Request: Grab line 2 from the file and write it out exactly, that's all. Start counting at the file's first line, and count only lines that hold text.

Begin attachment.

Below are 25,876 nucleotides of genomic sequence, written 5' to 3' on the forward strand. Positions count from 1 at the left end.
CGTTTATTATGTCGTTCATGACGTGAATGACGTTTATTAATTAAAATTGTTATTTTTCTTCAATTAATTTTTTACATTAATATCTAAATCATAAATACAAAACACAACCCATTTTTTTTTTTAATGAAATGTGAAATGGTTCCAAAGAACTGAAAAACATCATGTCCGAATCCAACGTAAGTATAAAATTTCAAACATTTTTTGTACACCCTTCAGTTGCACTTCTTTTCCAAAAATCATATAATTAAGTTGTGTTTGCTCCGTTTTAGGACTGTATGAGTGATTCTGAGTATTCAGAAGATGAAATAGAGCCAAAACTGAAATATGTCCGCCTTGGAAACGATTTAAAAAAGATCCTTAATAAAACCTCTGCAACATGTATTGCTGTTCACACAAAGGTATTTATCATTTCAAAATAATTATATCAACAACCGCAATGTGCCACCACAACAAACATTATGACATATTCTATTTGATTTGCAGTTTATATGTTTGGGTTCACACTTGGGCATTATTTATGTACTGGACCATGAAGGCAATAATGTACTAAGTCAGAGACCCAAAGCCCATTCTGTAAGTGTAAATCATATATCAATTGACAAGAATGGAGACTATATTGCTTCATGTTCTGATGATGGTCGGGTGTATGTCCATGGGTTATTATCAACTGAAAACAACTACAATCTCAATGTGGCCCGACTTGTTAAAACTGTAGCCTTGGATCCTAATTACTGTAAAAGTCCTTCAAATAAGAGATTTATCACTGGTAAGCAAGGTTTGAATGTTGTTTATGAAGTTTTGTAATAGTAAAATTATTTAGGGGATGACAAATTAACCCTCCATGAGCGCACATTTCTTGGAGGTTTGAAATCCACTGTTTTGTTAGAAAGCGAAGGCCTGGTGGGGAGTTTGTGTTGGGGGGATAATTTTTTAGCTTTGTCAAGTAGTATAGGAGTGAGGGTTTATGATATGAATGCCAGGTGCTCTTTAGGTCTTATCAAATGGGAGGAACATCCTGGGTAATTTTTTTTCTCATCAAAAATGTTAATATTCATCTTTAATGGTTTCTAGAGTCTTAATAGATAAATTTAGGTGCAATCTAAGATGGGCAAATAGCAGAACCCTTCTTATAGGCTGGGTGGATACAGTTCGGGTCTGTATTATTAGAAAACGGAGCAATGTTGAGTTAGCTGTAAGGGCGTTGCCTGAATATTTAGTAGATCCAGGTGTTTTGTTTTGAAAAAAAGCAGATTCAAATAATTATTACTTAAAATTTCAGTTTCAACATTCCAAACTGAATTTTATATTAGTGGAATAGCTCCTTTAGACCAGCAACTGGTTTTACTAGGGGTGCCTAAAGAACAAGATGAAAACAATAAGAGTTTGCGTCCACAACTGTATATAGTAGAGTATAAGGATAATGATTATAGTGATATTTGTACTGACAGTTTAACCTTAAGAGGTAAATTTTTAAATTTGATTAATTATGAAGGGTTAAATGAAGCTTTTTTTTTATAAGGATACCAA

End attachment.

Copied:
CGTTTATTATGTCGTTCATGACGTGAATGACGTTTATTAATTAAAATTGTTATTTTTCTTCAATTAATTTTTTACATTAATATCTAAATCATAAATACAAAACACAACCCATTTTTTTTTTTAATGAAATGTGAAATGGTTCCAAAGAACTGAAAAACATCATGTCCGAATCCAACGTAAGTATAAAATTTCAAACATTTTTTGTACACCCTTCAGTTGCACTTCTTTTCCAAAAATCATATAATTAAGTTGTGTTTGCTCCGTTTTAGGACTGTATGAGTGATTCTGAGTATTCAGAAGATGAAATAGAGCCAAAACTGAAATATGTCCGCCTTGGAAACGATTTAAAAAAGATCCTTAATAAAACCTCTGCAACATGTATTGCTGTTCACACAAAGGTATTTATCATTTCAAAATAATTATATCAACAACCGCAATGTGCCACCACAACAAACATTATGACATATTCTATTTGATTTGCAGTTTATATGTTTGGGTTCACACTTGGGCATTATTTATGTACTGGACCATGAAGGCAATAATGTACTAAGTCAGAGACCCAAAGCCCATTCTGTAAGTGTAAATCATATATCAATTGACAAGAATGGAGACTATATTGCTTCATGTTCTGATGATGGTCGGGTGTATGTCCATGGGTTATTATCAACTGAAAACAACTACAATCTCAATGTGGCCCGACTTGTTAAAACTGTAGCCTTGGATCCTAATTACTGTAAAAGTCCTTCAAATAAGAGATTTATCACTGGTAAGCAAGGTTTGAATGTTGTTTATGAAGTTTTGTAATAGTAAAATTATTTAGGGGATGACAAATTAACCCTCCATGAGCGCACATTTCTTGGAGGTTTGAAATCCACTGTTTTGTTAGAAAGCGAAGGCCTGGTGGGGAGTTTGTGTTGGGGGGATAATTTTTTAGCTTTGTCAAGTAGTATAGGAGTGAGGGTTTATGATATGAATGCCAGGTGCTCTTTAGGTCTTATCAAATGGGAGGAACATCCTGGGTAATTTTTTTTCTCATCAAAAATGTTAATATTCATCTTTAATGGTTTCTAGAGTCTTAATAGATAAATTTAGGTGCAATCTAAGATGGGCAAATAGCAGAACCCTTCTTATAGGCTGGGTGGATACAGTTCGGGTCTGTATTATTAGAAAACGGAGCAATGTTGAGTTAGCTGTAAGGGCGTTGCCTGAATATTTAGTAGATCCAGGTGTTTTGTTTTGAAAAAAAGCAGATTCAAATAATTATTACTTAAAATTTCAGTTTCAACATTCCAAACTGAATTTTATATTAGTGGAATAGCTCCTTTAGACCAGCAACTGGTTTTACTAGGGGTGCCTAAAGAACAAGATGAAAACAATAAGAGTTTGCGTCCACAACTGTATATAGTAGAGTATAAGGATAATGATTATAGTGATATTTGTACTGACAGTTTAACCTTAAGAGGTAAATTTTTAAATTTGATTAATTATGAAGGGTTAAATGAAGCTTTTTTTTTATAAGGATACCAA